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Factors Associated With Variation in Outcomes in Bariatric Surgery Centers of Excellence—Reply

Mar, 02/10/2018 - 02:00
In Reply Dr Gallagher and colleagues raise an important and legitimate point about the role of surgical skills potentially explaining the variation in complication rates within bariatric surgery COEs. More importantly, they question the lack of objective assessment of surgical skills as part of the accreditation process.

Corrected Data for Survey Results in Viewpoint

Mar, 02/10/2018 - 02:00
The Viewpoint entitled “Building on #MeToo to Enhance the Learning Environment for US Medical Schools,” published in the May 1, 2018, issue of JAMA, reported incomplete survey results. In the first paragraph, the data from the AAMC questionnaire should have been as follows: “39% reported personally experiencing sexist, racist, or other offensive comments or humiliation.” This article was corrected online.

Incorrect Data or Information

Mar, 02/10/2018 - 02:00
In the Original Contribution entitled “Association Between Baseline LDL-C Level and Total and Cardiovascular Mortality After LDL-C Lowering: A Systematic Review and Meta-analysis” published in the April 17, 2018, issue of JAMA, incorrect data or information appeared in the Abstract, Results, Table 2, Figures 4 and 5, and the online Supplement. This article was corrected online.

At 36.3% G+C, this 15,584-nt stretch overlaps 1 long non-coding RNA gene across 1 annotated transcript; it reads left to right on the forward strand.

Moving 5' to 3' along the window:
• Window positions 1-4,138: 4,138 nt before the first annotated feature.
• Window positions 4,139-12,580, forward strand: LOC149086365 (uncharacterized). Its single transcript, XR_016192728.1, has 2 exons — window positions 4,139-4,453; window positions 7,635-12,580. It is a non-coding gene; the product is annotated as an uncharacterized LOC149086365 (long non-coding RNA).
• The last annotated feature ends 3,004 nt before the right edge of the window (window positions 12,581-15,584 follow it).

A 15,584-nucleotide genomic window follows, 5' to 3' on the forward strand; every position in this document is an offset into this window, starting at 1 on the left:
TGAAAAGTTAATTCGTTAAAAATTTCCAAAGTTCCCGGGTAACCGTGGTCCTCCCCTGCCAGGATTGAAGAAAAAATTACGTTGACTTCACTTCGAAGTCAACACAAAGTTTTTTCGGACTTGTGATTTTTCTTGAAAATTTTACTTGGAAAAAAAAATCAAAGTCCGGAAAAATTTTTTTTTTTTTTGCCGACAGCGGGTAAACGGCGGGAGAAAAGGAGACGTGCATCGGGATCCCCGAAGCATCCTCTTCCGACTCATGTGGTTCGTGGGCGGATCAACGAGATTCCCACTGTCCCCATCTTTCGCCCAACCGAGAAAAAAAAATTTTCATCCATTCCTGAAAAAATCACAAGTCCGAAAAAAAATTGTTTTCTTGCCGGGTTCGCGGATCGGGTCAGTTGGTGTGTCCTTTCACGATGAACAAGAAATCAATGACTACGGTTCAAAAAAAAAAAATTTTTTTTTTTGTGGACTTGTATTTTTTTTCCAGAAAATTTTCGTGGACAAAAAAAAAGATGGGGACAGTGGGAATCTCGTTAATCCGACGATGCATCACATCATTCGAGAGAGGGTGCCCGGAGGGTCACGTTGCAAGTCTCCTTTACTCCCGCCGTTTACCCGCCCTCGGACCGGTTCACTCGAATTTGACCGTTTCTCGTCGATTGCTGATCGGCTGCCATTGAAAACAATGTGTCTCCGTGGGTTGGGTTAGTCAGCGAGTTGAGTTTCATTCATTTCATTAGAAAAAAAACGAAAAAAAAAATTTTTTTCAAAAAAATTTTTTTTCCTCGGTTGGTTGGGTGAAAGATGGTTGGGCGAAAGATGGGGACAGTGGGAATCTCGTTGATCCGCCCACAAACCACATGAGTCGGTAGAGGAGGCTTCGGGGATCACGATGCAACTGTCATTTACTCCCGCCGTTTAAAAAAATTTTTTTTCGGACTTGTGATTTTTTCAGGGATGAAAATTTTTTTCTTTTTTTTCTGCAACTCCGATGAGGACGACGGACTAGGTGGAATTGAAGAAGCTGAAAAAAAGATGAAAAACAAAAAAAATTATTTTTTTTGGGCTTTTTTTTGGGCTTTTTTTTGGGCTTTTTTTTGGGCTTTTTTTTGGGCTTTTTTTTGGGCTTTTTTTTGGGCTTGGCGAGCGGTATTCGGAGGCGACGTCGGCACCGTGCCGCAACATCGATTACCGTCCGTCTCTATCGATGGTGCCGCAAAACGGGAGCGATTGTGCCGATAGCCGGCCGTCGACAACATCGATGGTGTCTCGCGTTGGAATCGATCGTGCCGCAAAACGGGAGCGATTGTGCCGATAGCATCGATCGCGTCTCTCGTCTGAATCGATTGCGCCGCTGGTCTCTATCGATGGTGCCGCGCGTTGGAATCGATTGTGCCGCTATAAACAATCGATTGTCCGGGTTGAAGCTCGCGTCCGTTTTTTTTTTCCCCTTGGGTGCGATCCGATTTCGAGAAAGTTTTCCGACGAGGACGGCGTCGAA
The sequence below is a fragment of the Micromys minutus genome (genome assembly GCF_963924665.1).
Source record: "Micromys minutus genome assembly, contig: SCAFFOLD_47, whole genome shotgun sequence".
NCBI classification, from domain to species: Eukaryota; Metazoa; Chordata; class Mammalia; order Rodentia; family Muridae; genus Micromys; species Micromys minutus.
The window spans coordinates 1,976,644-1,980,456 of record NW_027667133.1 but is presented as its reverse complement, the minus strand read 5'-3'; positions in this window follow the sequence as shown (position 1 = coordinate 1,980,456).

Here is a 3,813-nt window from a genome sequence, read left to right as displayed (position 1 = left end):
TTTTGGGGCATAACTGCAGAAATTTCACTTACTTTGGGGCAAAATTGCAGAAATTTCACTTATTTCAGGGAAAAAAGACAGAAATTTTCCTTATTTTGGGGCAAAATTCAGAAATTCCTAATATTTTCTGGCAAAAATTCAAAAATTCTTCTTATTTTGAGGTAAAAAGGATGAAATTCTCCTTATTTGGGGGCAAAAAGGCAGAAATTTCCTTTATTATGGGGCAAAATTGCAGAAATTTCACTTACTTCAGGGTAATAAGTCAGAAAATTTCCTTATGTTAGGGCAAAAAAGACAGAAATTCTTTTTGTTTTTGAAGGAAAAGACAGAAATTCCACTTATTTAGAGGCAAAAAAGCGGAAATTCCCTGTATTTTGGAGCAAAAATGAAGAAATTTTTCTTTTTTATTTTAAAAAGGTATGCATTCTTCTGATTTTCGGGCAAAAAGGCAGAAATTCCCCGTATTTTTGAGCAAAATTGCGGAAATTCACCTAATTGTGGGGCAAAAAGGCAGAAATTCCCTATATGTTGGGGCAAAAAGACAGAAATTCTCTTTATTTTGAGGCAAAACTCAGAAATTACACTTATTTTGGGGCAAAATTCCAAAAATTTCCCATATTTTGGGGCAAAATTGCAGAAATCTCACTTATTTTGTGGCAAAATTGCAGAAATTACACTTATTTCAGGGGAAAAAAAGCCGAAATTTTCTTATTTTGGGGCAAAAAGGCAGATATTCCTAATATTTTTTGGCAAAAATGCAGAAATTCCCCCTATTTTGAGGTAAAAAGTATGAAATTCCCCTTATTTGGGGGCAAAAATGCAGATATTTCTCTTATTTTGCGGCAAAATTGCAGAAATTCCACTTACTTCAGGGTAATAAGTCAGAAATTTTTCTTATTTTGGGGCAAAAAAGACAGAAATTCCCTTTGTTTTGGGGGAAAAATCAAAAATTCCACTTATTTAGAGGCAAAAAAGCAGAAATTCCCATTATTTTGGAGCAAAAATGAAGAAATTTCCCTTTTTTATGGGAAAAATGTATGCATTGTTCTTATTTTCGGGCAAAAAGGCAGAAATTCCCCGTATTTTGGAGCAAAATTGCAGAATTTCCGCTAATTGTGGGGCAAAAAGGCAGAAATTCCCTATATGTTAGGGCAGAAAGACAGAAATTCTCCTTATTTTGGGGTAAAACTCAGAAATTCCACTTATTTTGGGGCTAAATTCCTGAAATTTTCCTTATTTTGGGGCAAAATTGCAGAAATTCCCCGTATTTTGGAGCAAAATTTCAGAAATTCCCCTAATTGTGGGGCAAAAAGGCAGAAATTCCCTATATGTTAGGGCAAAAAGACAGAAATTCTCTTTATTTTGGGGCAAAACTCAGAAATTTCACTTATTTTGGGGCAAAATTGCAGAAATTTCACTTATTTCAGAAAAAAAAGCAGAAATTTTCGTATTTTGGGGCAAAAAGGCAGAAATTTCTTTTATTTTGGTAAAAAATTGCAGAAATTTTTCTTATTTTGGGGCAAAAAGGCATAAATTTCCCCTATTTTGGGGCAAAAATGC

Incorrect Information in Patient Page

Mar, 02/10/2018 - 02:00
In the JAMA Patient Page entitled “Screening for Cervical Cancer,” published in the August 21, 2018, issue of JAMA, incorrect and incomplete information was published regarding the USPSTF screening recommendations. In the illustration, the second sentence under “USPSTF recommendation” should have read “For women aged 21 to 29, screening should be done by a Pap test every 3 years.” The third sentence should have read “For women aged 30 to 65, screening can be done by a Pap test every 3 years, a high-risk HPV test every 5 years, or a Pap test plus a high-risk HPV test every 5 years.” This article was corrected online.

Incorrect Units

Mar, 02/10/2018 - 02:00